Monday, February 21, 2011

Rigor in Your School: A Toolkit for Leaders

This week I'll be in San Francisco to speak at the NASSP Annual Conference. In addition to speaking on Friday about leadership strategies for creating rigorous schools and classrooms, my latest book, co-authored with Barbara Blackburn will be released by Eye on Education.

Rigor in Your School: A Toolkit for Leaders complements Rigorous Schools and Classrooms: Leading the Way. It is organized around our COMPASS model of change and provides over ninety tools that school leaders can use to work with their teachers, families and community to improve the rigor of their school.

If you're attending the NASSP conference I'd enjoy meeting you in our session on Friday morning or in the bookstore following the session. A copy of the handout used at the conference is available on my website at As always, I'd enjoy hearing from you about the book or about your efforts to improve the rigor of your school.

Tuesday, February 1, 2011

Myths About Rigor

When Barbara Blackburn and I were writing Rigorous Schools and Classrooms we spent a lot of time talking about the challenges that principals face when working to improve the rigor of their schools. The conversation led us to talk about the myths that are associated with rigor in schools. We identified four of them that we think impact the way parents, teachers and administrators think about rigor.
  • Myth #1: Lots of Homework is a Sign of Rigor - For many people this is the most prevalent indicator. Many teachers are proud of the amount of homework they expect of their students. It is often built on the idea that "more is better." Unfortunately the evidence is that "more" often means doing more low-level activities, often repetition of things done earlier. Because students learn differently it is important to vary the instruction with the student and to use homework as an opportunity to deepen understanding of what has been learned.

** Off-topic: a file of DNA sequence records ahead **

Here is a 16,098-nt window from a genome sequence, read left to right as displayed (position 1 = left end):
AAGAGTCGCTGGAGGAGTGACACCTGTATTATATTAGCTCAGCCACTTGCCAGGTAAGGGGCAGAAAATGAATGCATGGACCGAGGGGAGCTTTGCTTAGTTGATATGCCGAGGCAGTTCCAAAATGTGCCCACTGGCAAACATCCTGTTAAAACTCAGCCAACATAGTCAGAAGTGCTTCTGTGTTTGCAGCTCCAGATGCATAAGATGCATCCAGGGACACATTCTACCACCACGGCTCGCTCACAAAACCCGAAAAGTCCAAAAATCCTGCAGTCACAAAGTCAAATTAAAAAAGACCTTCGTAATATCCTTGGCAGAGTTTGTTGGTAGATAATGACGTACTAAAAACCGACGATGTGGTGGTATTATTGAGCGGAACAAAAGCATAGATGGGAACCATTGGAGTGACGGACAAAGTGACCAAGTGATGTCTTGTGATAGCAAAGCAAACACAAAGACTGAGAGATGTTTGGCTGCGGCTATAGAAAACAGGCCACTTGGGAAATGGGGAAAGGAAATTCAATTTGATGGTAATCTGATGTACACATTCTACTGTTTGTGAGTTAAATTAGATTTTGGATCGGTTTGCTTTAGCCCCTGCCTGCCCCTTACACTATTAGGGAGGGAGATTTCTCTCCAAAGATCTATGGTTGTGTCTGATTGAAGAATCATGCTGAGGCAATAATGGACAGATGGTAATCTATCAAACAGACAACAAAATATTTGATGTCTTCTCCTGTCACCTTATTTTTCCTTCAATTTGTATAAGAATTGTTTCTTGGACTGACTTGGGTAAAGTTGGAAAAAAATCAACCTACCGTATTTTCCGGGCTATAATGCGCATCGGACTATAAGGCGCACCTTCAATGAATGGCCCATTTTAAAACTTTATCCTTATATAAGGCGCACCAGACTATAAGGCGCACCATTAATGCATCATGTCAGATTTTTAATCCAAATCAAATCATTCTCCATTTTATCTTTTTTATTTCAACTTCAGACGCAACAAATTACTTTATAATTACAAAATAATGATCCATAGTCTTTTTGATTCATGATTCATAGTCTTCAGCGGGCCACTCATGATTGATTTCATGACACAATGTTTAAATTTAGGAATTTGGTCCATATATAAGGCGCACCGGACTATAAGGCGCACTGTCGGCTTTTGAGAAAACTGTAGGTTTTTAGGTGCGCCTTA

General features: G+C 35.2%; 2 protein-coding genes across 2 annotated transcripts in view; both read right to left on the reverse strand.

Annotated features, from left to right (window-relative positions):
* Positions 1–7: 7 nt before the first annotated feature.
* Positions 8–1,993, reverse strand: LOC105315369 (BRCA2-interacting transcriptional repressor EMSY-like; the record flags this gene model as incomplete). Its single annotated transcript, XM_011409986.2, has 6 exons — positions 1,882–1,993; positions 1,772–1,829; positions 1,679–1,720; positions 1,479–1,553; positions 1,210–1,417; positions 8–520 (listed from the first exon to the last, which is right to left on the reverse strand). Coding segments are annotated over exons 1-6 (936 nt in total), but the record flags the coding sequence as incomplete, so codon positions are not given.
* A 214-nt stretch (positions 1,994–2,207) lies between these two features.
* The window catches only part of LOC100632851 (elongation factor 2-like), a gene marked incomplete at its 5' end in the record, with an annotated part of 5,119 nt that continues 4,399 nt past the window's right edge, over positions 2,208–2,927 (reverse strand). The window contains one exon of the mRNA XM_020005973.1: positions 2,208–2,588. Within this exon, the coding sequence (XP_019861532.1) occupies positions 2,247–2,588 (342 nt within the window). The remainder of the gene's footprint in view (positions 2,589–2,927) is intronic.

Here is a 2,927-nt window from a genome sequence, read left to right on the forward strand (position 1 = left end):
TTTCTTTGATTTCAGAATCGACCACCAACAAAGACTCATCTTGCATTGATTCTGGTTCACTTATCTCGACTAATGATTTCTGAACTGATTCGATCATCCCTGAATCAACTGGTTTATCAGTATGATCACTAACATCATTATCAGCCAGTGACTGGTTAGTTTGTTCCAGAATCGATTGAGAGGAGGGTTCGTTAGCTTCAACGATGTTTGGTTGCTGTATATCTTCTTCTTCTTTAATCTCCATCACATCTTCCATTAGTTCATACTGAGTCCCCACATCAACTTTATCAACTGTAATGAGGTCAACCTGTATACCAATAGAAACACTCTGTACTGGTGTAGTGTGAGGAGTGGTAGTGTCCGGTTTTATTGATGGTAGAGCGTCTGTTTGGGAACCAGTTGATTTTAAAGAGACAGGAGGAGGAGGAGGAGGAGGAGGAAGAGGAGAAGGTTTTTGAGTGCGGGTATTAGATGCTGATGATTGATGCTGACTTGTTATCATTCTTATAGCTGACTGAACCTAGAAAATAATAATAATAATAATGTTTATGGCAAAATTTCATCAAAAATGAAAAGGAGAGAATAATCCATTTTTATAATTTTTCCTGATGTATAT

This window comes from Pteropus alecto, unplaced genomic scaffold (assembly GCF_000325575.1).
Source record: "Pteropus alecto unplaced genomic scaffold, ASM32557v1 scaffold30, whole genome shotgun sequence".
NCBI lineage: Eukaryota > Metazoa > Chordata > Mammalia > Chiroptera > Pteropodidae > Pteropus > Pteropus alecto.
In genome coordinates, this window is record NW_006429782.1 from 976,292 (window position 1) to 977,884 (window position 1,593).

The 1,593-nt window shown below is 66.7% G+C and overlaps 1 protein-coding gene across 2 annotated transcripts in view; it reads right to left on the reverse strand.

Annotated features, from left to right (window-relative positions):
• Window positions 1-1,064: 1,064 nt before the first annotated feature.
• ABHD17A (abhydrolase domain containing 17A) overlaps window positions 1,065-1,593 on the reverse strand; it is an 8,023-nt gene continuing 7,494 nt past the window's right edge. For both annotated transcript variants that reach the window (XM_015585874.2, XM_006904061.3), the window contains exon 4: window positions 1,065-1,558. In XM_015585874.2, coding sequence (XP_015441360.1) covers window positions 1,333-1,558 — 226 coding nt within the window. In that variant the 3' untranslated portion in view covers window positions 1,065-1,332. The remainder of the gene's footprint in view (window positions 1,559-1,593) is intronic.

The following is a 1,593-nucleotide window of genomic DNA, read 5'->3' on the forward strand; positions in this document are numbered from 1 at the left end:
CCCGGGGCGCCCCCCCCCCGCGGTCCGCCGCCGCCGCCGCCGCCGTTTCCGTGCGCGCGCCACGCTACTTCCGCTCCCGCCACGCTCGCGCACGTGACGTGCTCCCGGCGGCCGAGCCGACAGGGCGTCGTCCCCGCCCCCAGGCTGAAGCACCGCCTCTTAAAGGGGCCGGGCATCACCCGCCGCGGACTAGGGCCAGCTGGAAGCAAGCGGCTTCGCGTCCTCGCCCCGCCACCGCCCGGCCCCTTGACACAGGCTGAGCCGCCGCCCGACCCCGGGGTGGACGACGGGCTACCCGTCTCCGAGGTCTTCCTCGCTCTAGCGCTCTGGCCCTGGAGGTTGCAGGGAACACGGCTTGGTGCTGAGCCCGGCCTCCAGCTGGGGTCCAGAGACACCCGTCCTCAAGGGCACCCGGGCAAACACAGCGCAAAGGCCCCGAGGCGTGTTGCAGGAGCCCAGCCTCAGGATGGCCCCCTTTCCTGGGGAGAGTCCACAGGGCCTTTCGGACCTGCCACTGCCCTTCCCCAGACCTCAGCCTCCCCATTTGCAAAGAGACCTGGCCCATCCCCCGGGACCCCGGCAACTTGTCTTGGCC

• Myth #2: Rigor Means Doing More - There is also a belief that students need to do more than they are currently doing. Tony Wagner of Harvard found that classrooms are often characterized by low-level, rote activity. A study by Howard Johnston and me found that parents saw rigor as doing less but doing it more in-depth. That is often difficult for principals to reconcile when talking with teachers and other school personnel. True rigor is expecting every student to learn and perform at high levels and requires that students delve deeply into their learning, engage in critical thinking and problem solving, and be curious and imaginative.
  • Myth #3: Rigor is Not For Everyone - There is a belief that if everyone is engaging in rigorous activity, it somehow lowers standards and lessens the value. There is growing recognition that all students must be provided an opportunity for a rigorous educational experience that is more than just a set of courses. It is anchored in the belief that every student can be successful if given adequate time and sufficient support.
  • Myth #4: Providing Support Means Lessening Rigor - Rugged individualism characterizes the fourth myth. It is that if students are provided and accept support, it is a sign of weakness. We've found that providing support is an essential component of a rigorous school. Students are motivated to do well when they value what they are doing and when they believe they have a chance for success. When Howard and I talked with teachers and parents about their own rigorous experiences they invariably shared the support that they were provided.
I'd like to hear your reaction to these four myths and about your experience increasing the rigor of your school and classrooms. I look forward to hearing from you.